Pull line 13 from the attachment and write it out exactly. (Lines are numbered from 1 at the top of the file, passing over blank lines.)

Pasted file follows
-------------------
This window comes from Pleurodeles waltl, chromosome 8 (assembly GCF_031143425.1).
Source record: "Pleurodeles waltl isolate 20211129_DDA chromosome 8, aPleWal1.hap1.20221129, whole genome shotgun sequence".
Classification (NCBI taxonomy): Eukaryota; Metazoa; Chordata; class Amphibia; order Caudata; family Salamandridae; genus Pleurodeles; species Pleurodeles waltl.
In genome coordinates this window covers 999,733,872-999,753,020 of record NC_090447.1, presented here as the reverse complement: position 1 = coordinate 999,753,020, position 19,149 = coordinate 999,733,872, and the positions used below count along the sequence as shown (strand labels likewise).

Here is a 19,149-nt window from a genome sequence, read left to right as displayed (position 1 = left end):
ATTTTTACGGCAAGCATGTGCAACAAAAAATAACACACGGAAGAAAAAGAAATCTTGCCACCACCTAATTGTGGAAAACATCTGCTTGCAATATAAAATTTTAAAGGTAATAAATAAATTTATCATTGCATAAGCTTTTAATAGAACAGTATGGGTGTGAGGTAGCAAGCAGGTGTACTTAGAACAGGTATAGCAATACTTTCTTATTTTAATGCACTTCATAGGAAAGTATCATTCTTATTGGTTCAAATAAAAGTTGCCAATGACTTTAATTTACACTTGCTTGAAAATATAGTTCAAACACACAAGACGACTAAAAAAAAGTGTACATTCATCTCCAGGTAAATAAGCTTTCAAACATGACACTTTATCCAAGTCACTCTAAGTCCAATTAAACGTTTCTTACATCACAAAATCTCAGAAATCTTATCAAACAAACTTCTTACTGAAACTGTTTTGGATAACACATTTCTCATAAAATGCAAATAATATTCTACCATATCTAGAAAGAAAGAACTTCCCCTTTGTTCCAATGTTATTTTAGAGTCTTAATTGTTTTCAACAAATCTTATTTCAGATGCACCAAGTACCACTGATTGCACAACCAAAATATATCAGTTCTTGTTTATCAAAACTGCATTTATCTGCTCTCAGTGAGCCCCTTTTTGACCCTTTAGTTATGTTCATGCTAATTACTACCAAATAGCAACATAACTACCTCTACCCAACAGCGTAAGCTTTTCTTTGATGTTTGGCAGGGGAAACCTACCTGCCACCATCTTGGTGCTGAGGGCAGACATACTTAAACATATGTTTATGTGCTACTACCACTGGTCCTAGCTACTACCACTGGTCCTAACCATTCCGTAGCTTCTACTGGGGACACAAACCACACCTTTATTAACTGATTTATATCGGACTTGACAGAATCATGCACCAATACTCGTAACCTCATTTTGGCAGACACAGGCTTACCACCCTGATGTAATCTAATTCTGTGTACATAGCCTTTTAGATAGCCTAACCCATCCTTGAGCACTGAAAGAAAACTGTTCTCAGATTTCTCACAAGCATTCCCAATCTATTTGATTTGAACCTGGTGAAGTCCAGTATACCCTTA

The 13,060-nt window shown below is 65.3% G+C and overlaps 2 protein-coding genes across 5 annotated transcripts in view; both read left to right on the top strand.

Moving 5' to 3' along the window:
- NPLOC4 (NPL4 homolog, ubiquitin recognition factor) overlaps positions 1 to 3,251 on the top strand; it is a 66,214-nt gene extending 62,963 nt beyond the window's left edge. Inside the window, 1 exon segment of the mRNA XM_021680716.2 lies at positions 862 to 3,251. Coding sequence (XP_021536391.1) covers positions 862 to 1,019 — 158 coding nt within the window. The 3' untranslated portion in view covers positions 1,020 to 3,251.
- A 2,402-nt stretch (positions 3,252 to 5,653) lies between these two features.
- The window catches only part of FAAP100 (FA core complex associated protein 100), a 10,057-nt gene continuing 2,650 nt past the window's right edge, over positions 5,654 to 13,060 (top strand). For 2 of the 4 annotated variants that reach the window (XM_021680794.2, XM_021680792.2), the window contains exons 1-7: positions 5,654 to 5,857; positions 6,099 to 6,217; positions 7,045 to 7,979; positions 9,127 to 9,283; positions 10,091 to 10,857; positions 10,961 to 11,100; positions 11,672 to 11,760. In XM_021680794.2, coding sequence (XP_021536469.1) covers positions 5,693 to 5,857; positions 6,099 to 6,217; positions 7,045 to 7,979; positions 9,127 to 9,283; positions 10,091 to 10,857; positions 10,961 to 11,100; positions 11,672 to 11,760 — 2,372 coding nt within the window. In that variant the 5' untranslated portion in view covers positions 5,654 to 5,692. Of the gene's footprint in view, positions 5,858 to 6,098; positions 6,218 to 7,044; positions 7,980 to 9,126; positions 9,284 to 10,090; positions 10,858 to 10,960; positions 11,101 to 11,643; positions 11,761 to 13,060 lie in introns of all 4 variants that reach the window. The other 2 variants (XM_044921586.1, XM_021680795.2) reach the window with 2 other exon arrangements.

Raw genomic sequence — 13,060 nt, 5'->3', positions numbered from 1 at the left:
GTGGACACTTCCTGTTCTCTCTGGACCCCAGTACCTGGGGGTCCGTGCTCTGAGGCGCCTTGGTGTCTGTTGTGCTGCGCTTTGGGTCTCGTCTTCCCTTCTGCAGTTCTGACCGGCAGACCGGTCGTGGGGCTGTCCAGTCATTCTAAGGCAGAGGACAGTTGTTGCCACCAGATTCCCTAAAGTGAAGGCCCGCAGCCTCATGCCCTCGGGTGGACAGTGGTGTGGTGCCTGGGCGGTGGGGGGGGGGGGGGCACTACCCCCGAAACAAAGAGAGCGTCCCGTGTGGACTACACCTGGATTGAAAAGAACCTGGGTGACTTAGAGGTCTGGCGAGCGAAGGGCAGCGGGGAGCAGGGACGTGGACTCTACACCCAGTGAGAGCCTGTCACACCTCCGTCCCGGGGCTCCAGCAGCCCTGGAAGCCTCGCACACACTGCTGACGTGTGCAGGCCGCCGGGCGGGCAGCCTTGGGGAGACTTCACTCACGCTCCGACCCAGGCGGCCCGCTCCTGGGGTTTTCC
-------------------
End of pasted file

GTGGACACTTCCTGTTCTCTCTGGACCCCAGTACCTGGGGGTCCGTGCTCTGAGGCGCCTTGGTGTCTGTTGTGCTGCGCTTTGGGTCTCGTCTTCCCTTCTGCAGTTCTGACCGGCAGACCGGTCGTGGGGCTGTCCAGTCATTCTAAGGCAGAGGACAGTTGTTGCCACCAGATTCCCTAAAGTGAAGGCCCGCAGCCTCATGCCCTCGGGTGGACAGTGGTGTGGTGCCTGGGCGGTGGGGGGGGGGGGGGCACTACCCCCGAAACAAAGAGAGCGTCCCGTGTGGACTACACCTGGATTGAAAAGAACCTGGGTGACTTAGAGGTCTGGCGAGCGAAGGGCAGCGGGGAGCAGGGACGTGGACTCTACACCCAGTGAGAGCCTGTCACACCTCCGTCCCGGGGCTCCAGCAGCCCTGGAAGCCTCGCACACACTGCTGACGTGTGCAGGCCGCCGGGCGGGCAGCCTTGGGGAGACTTCACTCACGCTCCGACCCAGGCGGCCCGCTCCTGGGGTTTTCC